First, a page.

This exercise used to be a lot more fun before the advent of the wild card.
Don’t get me wrong; I’m still in favor of the current postseason system. It’s essentially an eight-team postseason wrapped in the cloak of a 10-team postseason, with an extra cruel surprise waiting for two of the teams that spent a couple dozen hours thinking they were a real postseason team. It has nice balance, giving hope to a third of baseball before ripping it away quickly and meticulously at the same time, like a Band-Aid that spirals up your entire torso.
But danged if it’s not harder to give a rip about divisional races these days. I can’t pick a winner in the AL West, but it doesn’t matter because the loser just might have a safety net. Or two.
One of these divisions will spit out a compelling race, though. Those are just the odds. And if I had to place odds on which divisions would be the most interesting, the order of likelihood would go something like ...
6. NL Central
Enigmas in the middle
You can feel free to move the Pirates up a rung — I know I’m bullish — just as you can feel free to move the Cardinals down after the Alex Reyes injury. It’s all fluid.
Except for the Cubs at the top. They’re going to win the division. We can all agree on that. This is the dullest division in baseball in that respect.
Concoct an apocalyptic injury scenario for the Cubs and they still look like the favorites. Even if something unspeakable happens to the rotation, they still have the lineup to overcome it, along with 38 games against the Reds and Brewers to act as a buffer. If something unspeakable happens to the rotation and lineup, they still have depth at every level, every position, and they wouldn’t be automatically eliminated.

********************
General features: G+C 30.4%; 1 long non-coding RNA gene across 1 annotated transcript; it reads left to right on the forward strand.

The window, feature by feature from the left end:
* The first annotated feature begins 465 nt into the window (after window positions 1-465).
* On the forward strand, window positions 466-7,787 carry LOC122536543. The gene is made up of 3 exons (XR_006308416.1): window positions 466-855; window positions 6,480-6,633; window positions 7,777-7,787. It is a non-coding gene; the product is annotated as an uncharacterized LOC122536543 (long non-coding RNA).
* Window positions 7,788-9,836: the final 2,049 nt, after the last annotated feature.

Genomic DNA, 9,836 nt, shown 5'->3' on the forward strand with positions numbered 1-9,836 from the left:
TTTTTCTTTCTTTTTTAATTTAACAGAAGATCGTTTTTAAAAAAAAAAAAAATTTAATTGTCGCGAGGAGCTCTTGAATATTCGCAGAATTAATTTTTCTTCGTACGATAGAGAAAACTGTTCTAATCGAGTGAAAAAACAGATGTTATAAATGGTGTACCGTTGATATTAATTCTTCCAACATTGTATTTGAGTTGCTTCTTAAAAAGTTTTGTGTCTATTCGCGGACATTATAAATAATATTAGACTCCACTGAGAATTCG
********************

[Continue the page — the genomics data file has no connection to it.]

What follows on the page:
Again, that’s in the event of a roster apocalypse. Assuming that they have a normal baseball season, with ups and downs, surprises and disappointments, they’ll win the division by a comfortable margin. The Cardinals and Pirates should be interesting, but they won’t be beat-the-Cubs interesting.
5. AL Central
Enigmas in the middle
Come on, middle America. You’re killing us.
The Indians aren’t exactly a juggernaut who are guaranteed to win the division by 15 games. They’ll still have some of the injury concerns that plagued them last season. A forearm strain for Danny Salazar is kind of a big deal, even if he recovered quickly enough to appear in the postseason. It’s impossible to know how much they can expect from Michael Brantley, and the lineup seems surprisingly thin without him, even with Edwin Encarnacion.
Not only are the Indians the clear favorites, though, but the closest team to them (Tigers) spent the offseason signing minor-league free agents and nothing else. The Royals have a lot of familiar names and a rotation filled with competent-to-solid known quantities, but the projection systems absolutely hate them. We’ve heard that before, and Royals fans are right to wear these dour projections as badges of pride, but, well, we heard them last year, too. And they were kind of right.
At the bottom, we have the Twins and White Sox. They will play 19 games against each other this year. That reads like a missing verse from “Eleanor Rigby.”
4. NL East
Enigmas in the middle
This might have the best 1-2 race at the top, which means I might be underrating this division, but the Marlins are also the sketchiest of enigmas. While they might have the best outfield in baseball, give or take, they also have one of the most uninspiring rotations. That’s not fair to them for obvious, painful reasons, but it’s hard to concoct a lot of scenarios where they pitch enough to contend with the Mets, much less the Nationals. It’s possible that the two teams combine to feature nine starting pitchers better than Wei-Yin Chen, and if Zack Wheeler comes back at full strength, it might be a clean sweep.
The Phillies and Braves are both better than you think, with rotations that are surprisingly deep and effective, but they’re in the rebuilding category because they haven’t been shy about rebuilding recently. Move them up if you need to, but it’s not going to change that this is a division with clear, unambiguous tiers.
3. NL West